In 1990, when Ouattara arrived in Ivory Coast, after he was hired by the Françafrique network to prepare the next generation of Houphouetism, he discovered that the political spectrum was sufficiently favorable to his political ascension. He took advantage of a solid training from those who conceived, designed and shaped the Ivorian society according to their will and against the will of the Ivorian people. Soon, Ouattara, with the support of his commissioners, saw that he could thrive in the Ivory Coast through corruption. The Ivorian society lent itself to such corrupt endeavor. So Ouattara took advantage of his privileged position as Head of the Ivorian government at full gear at the time when the Head of State himself was dying. In the Houphouetist system, the clients selling their conscience are numerous. The key people, who compose the regime in power currently in Ivory Coast were recruited, during this period in the 1990s from among the armed forces, academic circles, senior civil servants. They were candidates to easiness. In the process, the stronger supporters of houphouetism pledged allegiance to Ouattara because of the money he could access due to his privileged position in the government. In short period of time, Ouattara was able to bribe to his side a great deal of the PDCI and of the Ivorian society. From this point of view, Ouattara is the mirror of our Ivorian society modelled on houphouetism. This is the reason why Ouattara does not bother changing his governance. He just replicates Houphouet’s governance. Ouattara is building an illusory economy based on huge loans as Houphouet did during his reign. We are in the realm of delusive politics enhanced by French propaganda aimed at making the pseudo Ivorian economic success the reflection of a successful French foreign policy. As it glamorized there was an Ivorian miracle in the 1970s, the same French propaganda, using the techniques of cosmetics, seeks to make people accept the idea that Ouattara has made the Ivorian economy a success story. Because they were influenced by Houphouetism, a significant portion of Ivorians fall easily for this propaganda. Yet, ineffectiveness uses beauty to create an illusion.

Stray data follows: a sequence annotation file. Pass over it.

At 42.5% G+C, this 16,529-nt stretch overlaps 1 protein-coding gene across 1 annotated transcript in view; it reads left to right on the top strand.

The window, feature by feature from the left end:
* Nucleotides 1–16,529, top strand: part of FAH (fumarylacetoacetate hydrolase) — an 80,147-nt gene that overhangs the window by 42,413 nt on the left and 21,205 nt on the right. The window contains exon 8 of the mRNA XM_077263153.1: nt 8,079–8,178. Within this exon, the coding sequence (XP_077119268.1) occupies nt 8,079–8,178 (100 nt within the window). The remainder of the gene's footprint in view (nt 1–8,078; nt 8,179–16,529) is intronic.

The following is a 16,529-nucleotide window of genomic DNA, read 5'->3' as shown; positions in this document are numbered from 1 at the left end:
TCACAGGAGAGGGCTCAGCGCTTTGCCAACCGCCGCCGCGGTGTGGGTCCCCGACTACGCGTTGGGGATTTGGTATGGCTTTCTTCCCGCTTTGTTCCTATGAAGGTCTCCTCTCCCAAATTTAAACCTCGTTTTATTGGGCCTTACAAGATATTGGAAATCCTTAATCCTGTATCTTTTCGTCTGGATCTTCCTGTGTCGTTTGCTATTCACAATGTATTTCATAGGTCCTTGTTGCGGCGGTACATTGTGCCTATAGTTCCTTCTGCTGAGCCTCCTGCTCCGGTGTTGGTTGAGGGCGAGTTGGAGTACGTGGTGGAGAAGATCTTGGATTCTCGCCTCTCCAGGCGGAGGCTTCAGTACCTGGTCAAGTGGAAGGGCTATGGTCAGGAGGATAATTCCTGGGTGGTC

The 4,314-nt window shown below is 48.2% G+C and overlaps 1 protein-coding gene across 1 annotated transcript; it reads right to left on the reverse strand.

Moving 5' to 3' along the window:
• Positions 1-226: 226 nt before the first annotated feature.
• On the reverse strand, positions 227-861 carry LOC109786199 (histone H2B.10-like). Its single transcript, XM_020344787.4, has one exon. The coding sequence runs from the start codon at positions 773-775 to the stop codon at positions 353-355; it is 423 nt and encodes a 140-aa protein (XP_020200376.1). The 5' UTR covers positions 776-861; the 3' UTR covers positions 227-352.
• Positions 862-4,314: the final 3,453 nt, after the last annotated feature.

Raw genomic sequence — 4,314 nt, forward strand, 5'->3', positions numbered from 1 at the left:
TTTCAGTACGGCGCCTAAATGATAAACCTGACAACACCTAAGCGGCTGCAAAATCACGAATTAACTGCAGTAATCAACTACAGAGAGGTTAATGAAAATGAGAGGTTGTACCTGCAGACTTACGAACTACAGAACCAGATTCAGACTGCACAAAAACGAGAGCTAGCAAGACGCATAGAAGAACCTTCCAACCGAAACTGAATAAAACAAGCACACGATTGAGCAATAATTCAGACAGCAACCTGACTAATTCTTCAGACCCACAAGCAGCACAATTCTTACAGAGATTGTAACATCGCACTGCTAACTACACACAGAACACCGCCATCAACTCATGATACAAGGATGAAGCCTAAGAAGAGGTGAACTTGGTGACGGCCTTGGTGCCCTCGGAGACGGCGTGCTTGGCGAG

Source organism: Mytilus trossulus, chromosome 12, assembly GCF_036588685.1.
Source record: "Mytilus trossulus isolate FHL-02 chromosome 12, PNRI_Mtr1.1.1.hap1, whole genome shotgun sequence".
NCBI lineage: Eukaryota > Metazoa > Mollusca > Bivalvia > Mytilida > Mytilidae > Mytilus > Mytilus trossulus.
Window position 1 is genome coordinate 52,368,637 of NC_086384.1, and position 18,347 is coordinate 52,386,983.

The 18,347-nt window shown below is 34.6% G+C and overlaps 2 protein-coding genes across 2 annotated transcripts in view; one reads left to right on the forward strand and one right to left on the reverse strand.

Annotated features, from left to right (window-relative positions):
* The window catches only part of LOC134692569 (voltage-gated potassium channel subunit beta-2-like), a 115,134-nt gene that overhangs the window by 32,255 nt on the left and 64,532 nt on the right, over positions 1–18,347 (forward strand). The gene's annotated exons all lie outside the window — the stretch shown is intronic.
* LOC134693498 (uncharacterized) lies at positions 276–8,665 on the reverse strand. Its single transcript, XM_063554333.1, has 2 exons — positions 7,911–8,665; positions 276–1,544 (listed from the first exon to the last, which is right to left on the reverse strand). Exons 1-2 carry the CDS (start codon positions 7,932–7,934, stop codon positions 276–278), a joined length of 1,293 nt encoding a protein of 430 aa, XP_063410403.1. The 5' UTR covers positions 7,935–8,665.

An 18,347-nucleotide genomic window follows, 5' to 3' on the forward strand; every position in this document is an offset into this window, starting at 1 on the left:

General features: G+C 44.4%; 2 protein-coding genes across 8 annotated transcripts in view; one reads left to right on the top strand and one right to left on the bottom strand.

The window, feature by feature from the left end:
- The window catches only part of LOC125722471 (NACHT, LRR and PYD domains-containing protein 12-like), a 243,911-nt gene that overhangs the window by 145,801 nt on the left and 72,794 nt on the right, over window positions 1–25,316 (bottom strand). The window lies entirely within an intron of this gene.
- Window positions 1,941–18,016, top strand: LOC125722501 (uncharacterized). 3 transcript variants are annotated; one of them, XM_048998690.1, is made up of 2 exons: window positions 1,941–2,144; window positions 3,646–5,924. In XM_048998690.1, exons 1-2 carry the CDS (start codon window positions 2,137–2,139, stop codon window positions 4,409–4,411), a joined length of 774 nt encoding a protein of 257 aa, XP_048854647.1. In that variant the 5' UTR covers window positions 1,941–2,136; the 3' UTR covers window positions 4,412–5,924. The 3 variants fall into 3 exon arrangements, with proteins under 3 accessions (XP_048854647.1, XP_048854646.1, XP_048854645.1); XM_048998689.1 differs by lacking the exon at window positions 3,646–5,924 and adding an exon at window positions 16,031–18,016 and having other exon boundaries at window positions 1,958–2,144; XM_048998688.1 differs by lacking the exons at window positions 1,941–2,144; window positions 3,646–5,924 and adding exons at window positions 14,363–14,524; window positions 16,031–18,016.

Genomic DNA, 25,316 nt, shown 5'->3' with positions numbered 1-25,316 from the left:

At the political level, the violent repression that the FPI has undergone reflects Ouattara’s desires to pacify the Ivorian political society as Houphouet did in the past. The imprisonments and assassinations of opponents just remind us of Houphouetism. Those who cannot endure the political violence that they are challenged with, choose to collaborate with the oppressors or yield to bribery.

               Therefore, should we be stunned that some generals of our army, which is itself the image of houphouetism-fed Ivorian society, are ready to testify against the man, who was their Commander in chief? Why do we think it is unfair that opportunistic and aimless young Ivorians will testify against President Laurent Gbagbo, after they swore to remain faithful to him, just to enjoy lunch or dinner with him? This is really what houphouetism is all about. The issue is not an individual matter. It is a collective matter of the entire Ivorian society.

The Team of Translators